10 Ways To Get Back In The Dating Game After A Burnout Break

Looking for love is fun, exciting, and full of possibilities… until it isn’t. Everyone experiences dating burnout sometimes, when it’s best to step away from dating to focus on yourself. Once you’ve had a chance to recharge and refocus your energy and you’re ready to hop back into the dating pool, here are 10 ways to do so confidently.

  1. Lead with your strengths. One of the most draining parts of dating is being rejected. Even for the most confident and empowered, it can be hard to put yourself out there, only to be ignored or overlooked. As you enter the dating game again, make sure you know exactly what your strengths are. Dating and meeting new people can be a gamble, and not everyone will like you. But what’s most important is that you like yourself, regardless of what your dating app matches or those guys at the bar think.
  2. Know what you want. Dating should be fun, but let’s be honest: it has some not-so-fun moments too. That’s why it’s important to know what you want and why you’re dating in the first place. Do you want to meet your future spouse? Looking for noncommittal romance? Be clear with yourself what type of relationship you’re looking for. Then, don’t settle for anything less!
  3. Be aware of red flags. Being able to identify and respond to dating red flags quickly can help save you time and energy—and prevent future burnout. Think back to the red flags you missed in partners in the past, and get to know some of the often overlooked red flags that commonly show up when dating.
  4. Create boundaries for yourself. You may already know that boundaries with other people are necessary to protect and care for yourself. But you must have boundaries and ground rules that you follow too. It’s easy to get carried away when you’re attracted to someone new, so set the limits for yourself that you’re comfortable with. For example, you may decide to create a boundary against hooking up before the third date. Or you may promise yourself that you’ll take time to listen to your gut before accepting a second date. Strengthen the relationship you have with yourself by creating the boundaries and agreements necessary for your well-being.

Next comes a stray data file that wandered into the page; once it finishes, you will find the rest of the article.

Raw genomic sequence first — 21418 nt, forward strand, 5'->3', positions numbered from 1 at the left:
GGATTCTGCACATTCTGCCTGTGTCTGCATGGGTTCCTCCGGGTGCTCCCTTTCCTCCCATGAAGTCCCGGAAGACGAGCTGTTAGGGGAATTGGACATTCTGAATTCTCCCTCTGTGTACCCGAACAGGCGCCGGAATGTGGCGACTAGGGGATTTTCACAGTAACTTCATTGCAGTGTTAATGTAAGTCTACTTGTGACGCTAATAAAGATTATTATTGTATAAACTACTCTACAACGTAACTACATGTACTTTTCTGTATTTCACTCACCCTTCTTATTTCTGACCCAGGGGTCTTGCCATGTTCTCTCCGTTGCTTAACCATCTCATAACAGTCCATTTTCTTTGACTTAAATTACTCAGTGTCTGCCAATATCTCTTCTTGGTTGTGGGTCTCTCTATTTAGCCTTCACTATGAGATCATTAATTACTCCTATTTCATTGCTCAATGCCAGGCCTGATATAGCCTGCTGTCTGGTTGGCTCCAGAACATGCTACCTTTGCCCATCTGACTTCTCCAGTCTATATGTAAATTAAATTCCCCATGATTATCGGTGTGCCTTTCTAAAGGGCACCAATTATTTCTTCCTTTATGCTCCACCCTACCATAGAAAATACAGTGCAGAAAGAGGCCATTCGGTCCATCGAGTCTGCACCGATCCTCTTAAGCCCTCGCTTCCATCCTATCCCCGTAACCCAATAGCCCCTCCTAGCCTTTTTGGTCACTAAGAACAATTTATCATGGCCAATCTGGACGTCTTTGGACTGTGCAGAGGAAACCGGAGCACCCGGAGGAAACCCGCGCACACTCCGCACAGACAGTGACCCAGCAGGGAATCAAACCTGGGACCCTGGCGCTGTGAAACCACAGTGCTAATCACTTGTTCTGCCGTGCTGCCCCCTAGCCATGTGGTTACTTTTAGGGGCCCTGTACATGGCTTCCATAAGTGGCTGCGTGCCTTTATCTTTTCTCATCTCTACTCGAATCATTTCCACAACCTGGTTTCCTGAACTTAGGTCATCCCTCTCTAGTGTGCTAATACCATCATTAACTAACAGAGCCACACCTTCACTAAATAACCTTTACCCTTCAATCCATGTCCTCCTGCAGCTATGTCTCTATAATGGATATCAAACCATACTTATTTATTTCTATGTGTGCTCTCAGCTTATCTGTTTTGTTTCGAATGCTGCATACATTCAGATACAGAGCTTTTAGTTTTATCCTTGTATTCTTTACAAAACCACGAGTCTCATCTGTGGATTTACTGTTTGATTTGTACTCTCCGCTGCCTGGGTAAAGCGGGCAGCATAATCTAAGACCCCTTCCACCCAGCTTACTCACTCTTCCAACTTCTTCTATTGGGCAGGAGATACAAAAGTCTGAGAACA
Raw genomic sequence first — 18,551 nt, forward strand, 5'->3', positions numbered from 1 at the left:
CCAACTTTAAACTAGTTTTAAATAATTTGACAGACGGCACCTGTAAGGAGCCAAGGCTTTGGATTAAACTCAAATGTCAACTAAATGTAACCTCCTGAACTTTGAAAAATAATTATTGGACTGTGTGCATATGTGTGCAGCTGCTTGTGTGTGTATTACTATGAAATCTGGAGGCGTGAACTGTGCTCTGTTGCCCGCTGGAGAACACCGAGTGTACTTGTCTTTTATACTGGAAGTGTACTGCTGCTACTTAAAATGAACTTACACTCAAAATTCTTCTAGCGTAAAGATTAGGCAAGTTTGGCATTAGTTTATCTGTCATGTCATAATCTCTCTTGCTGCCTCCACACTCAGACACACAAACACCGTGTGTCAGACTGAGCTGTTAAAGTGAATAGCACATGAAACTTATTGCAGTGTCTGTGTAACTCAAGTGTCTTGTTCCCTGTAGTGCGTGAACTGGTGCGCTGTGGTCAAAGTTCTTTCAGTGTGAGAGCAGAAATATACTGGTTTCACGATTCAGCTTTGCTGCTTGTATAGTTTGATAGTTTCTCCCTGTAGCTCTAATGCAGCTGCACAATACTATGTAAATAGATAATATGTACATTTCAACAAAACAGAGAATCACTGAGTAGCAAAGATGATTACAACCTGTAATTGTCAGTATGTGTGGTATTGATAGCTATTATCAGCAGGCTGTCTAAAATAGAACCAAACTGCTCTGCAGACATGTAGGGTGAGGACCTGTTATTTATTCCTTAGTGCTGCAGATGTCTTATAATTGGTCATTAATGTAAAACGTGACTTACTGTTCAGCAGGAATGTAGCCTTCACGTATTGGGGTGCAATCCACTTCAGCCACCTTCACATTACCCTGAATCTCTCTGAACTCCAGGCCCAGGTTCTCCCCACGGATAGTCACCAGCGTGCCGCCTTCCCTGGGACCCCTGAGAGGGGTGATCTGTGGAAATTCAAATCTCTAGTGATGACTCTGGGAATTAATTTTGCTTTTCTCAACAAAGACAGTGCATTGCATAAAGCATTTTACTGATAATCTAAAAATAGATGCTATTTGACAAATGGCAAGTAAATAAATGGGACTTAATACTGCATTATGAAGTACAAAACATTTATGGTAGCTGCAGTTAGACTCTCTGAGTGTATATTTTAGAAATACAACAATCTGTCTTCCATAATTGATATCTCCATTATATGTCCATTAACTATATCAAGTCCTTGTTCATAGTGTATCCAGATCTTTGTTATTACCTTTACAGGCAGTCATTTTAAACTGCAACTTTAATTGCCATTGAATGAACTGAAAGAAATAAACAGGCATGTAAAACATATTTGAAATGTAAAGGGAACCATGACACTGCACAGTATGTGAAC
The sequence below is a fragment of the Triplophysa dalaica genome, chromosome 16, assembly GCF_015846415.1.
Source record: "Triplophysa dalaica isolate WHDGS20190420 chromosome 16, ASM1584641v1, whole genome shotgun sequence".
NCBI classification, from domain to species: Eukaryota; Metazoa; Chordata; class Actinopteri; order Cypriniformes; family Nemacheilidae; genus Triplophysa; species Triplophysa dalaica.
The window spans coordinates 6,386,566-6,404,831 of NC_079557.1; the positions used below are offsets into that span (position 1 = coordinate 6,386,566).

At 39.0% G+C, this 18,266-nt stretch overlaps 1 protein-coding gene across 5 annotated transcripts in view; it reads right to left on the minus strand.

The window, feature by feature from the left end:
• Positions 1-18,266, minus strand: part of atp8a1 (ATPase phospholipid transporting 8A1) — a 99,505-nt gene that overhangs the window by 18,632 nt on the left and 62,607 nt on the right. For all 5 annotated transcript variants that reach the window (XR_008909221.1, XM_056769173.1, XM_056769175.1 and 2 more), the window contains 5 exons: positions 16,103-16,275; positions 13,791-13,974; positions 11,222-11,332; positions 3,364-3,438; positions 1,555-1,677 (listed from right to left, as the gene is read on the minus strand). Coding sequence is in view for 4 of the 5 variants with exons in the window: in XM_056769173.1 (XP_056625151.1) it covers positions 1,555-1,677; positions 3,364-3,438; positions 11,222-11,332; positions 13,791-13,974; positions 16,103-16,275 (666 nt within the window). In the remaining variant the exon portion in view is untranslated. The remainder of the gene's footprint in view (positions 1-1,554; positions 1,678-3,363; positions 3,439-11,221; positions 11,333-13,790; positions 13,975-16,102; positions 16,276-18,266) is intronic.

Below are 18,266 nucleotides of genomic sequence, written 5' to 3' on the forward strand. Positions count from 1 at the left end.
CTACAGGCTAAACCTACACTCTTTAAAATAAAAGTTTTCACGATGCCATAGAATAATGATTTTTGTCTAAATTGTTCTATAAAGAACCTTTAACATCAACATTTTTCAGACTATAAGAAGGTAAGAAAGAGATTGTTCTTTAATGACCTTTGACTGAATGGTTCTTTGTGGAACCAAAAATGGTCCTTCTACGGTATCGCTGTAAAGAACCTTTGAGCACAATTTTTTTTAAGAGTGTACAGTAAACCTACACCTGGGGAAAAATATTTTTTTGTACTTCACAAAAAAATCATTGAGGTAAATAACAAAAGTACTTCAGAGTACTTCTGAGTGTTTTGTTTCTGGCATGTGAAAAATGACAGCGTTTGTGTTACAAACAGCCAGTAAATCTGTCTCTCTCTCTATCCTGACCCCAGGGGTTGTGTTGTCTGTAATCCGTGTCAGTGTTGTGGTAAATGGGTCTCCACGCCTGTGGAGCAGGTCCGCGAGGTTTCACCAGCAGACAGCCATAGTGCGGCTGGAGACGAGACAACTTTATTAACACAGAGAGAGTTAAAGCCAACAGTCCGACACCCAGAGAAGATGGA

5. Try out online dating. Online dating may have worked for you in the past, or maybe you’ve sworn it off as your worst enemy. But it can give you a chance to ease back into dating by matching and messaging with others at a comfortable pace. Even if you truly think online dating isn’t for you, it can still be a great way to see who’s out there and get you prepared for meeting people IRL.
  6. Have an elevator pitch. Okay, so elevator pitches are typically for businesses, but they’re a great way to succinctly explain who you are and what you’re about. Many people sell themselves short on dates, having no clue how to explain their interests, background, or what they want. Prepare a loose script (keyword being “loose”) that summarizes you as a person. That way, the next time someone asks what your hobbies are, for example, you’ll be prepared. After all, there’s a lot that makes you an interesting person worth getting to know, and communicating that is key!
  7. Be aware of your type. Who are you usually attracted to, and has that person really been best for you in the past? Be honest with yourself about what type of person you’re usually attracted to, and stay open to those who don’t fit that profile. Remind yourself to see the good in those that may not be the type you instantly feel attracted to.
  8. Be the energy you want to attract. It’s easy to get burned out when meeting a string of bad matches. Maybe you’ve had dates with overly negative types who saw flaws in everything, or maybe you’ve experienced a date with someone whose desperation sent you running. People give off energies that either attract or repel us. But how much focus have you put on the energy you give off? If you want to attract someone with a positive personality, it helps if you have a positive personality too. When it comes to dating, attracting the right people starts with you.
  9. Practice mindfulness. While meditation and yoga can be healthy forms of mindfulness, being mindful in dating is much more than that. To avoid burnout again, practice mindfulness by dating slowly and taking your time between each date. Limit how many dates you go on each week (or even each month). Then, check in with yourself after each. Notice how you feel, and give yourself plenty of time before making dating decisions. Burnout can creep up slowly, but it’s easier to spot when you take time to turn inward.
  10. Stop when you want. The choice to date—or not— is yours. If you feel like you’re getting burned out again, take a break. Don’t let anyone pressure you into dating (and that includes your well-intentioned friend who wants you to be coupled up ASAP). Sometimes, we rush ourselves to fall in love because of internal pressures like loneliness or external pressures like a societal expectation of marriage. But ultimately, there’s no need to rush, especially if you’re feeling burned out in the process. Take your time, and give yourself a break from dating again if and when it feels right for you.
Relationship educator, writer, host of the Relationship Reminders podcast, and mental health advocate hailing from the US and currently based in Tokyo